EVER !! :)
It's time to stop talking how to make money online,and write a post what you will never have if you have money or make a killing money online..no matter what.
The U.S. car market is the biggest and most competitive on the planet. Still, there are several wild, exciting and unique vehicles that cannot be bought here, no matter how much money you are willing to lay down. Many of these rolling wonders are designed and built by tiny boutique automakers that cannot or simply will not shell out the millions of dollars needed to certify their creations for sale in the New World. Others are so radical in design and purpose that they just wouldn't conform to the various U.S. safety and regulatory standards. And a few more are so exclusive and built in such small numbers that they are all spoken for before even rumors of their possible existence reach American ears. Have we piqued your interest yet? Well, here are 10 of the coolest cars you can't get here in the States. As you'll see, they are sexy, powerful and very desirable. Welcome to the world of the unobtainable.
This supercar is named after famed Italian race driver Alberto Ascari, the first two-time Formula 1 world champion (1952-53). It's built in the United Kingdom by a small company created by Dutch inventor and industrialist Klaas Zwart. The KZ1 first rolled off the assembly line back in 2003. Midmounted in a chassis made of ultralightweight carbon fiber is a 5.0-liter V8 engine that was first used in the BMW Z8 sports car. It has been retuned to produce 500 horsepower, and will propel the Ascari from zero to 60 mph in a scant 3.6 seconds and on to a top speed of 200 mph. The KZ1 sells for about 235,000 pounds (US$344,000), and owners can drive their KZ1s at the Ascari Race Resort in the south of Spain.
Aston Martin One-77
Aston Martin was recently sold by the Ford Motor Co. to a consortium led by Prodrive owner and racing magnate David Richards. In addition to putting the final touches on its upcoming Rapide grand touring 4-door sedan, the slick British automaker is marketing an extremely exclusive sports car that will be built entirely to order and custom-fit and trimmed to the taste of each buyer. The cost: a mere 1.2 million pounds (US$1.75 million). Only 77 of these cars will be built, hence the One-77 moniker. The low-slung coupe, built on a carbon-fiber monocoque structure with hand-shaped aluminum body panels, will reportedly be powered by a front-mounted 7.3-liter V12 engine that should develop more than 700 horsepower. Even at such a price, the One-77 is already sold out.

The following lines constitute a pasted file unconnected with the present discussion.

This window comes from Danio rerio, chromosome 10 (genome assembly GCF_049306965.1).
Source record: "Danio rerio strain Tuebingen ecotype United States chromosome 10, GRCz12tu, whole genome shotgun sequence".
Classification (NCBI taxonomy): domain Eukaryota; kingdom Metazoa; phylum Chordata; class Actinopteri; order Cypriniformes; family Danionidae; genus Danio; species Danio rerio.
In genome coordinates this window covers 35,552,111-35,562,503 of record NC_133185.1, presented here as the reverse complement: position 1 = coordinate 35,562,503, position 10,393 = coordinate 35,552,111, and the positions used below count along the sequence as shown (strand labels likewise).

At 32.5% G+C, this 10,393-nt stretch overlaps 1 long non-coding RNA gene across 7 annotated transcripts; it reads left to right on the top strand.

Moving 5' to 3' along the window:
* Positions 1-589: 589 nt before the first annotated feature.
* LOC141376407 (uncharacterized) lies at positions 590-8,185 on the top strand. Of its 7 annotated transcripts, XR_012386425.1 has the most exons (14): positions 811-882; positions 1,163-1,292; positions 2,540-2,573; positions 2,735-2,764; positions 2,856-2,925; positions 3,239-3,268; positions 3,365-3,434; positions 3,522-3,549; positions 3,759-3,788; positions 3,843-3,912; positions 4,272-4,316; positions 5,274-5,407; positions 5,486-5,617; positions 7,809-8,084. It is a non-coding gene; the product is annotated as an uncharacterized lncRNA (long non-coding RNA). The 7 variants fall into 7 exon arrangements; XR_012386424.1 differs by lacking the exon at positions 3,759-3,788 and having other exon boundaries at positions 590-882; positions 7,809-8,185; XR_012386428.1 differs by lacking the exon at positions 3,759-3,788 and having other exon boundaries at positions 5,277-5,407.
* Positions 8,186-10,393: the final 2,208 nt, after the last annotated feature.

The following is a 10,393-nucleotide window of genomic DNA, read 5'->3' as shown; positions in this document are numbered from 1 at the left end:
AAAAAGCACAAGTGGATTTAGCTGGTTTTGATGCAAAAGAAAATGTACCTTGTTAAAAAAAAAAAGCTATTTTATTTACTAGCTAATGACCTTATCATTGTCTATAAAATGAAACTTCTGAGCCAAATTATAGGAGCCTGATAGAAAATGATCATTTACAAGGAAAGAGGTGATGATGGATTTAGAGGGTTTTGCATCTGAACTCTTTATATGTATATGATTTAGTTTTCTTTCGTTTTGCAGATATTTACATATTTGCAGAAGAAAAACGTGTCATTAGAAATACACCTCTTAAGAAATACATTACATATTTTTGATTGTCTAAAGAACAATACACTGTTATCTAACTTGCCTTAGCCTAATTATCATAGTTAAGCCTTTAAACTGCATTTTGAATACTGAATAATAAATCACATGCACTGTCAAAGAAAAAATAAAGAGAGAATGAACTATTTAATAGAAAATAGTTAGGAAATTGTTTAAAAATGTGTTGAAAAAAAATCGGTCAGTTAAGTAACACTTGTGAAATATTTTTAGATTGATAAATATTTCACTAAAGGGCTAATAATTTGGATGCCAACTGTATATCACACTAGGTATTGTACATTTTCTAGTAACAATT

This is the closest you can get to a Formula 1 or GP2 car for the road. It even looks like a formula car, with skimpy fenders and a bubble cockpit over two staggered seats. The Caparo T1 was created by many of the people who designed the fabulous McLaren F1 road car, and they made even fewer compromises — a considerable accomplishment. Thanks to its carbon-fiber and aluminum chassis, composite body and many other parts made from exotic lightweight materials, the T1 weighs only 1,212 pounds. Not exactly exciting news. But when you consider that it's armed with a 575-horsepower, midmounted, all-aluminum, naturally aspirated 3.5-liter V8, you get a warp-level power-to-weight ratio of 1,000 horses per ton. Quick-shifting, the 6-speed sequential gearbox will take you from zero to 60 mph in about 2.5 seconds. Base price: 240,000 pounds (US$355,000).
At first, the Covini C6W looks awkward and unreal, as if someone had digitally pasted a second pair of front wheels on a classic supercar. But the car with four front wheels and two rear wheels is for real. Italian entrepreneur Ferrucio Covini first worked on a car with four front wheels more than 30 years ago. The claimed benefits of having four smaller, 16-inch front wheels (the rear are 20 inches in diameter) are reduced aerodynamic drag from the smaller frontal area, better braking, a smoother ride and a drastic reduction of understeer and hydroplaning. The downsides are the added weight, bulk and complexity of the front suspension. Regardless, the C6W is powered by an Audi-designed 4.2-liter 435-horsepower V8 driving the rear wheels through a 6-speed manual gearbox. The engine is midmounted in a structure that combines steel tubing and carbon fiber. The Covini C6W is still considered a prototype, albeit one that will soon be production-bound, according to Covini Engineering. However, there's no projected price on the maker's Web site.
Koenigsegg CCX & CCXR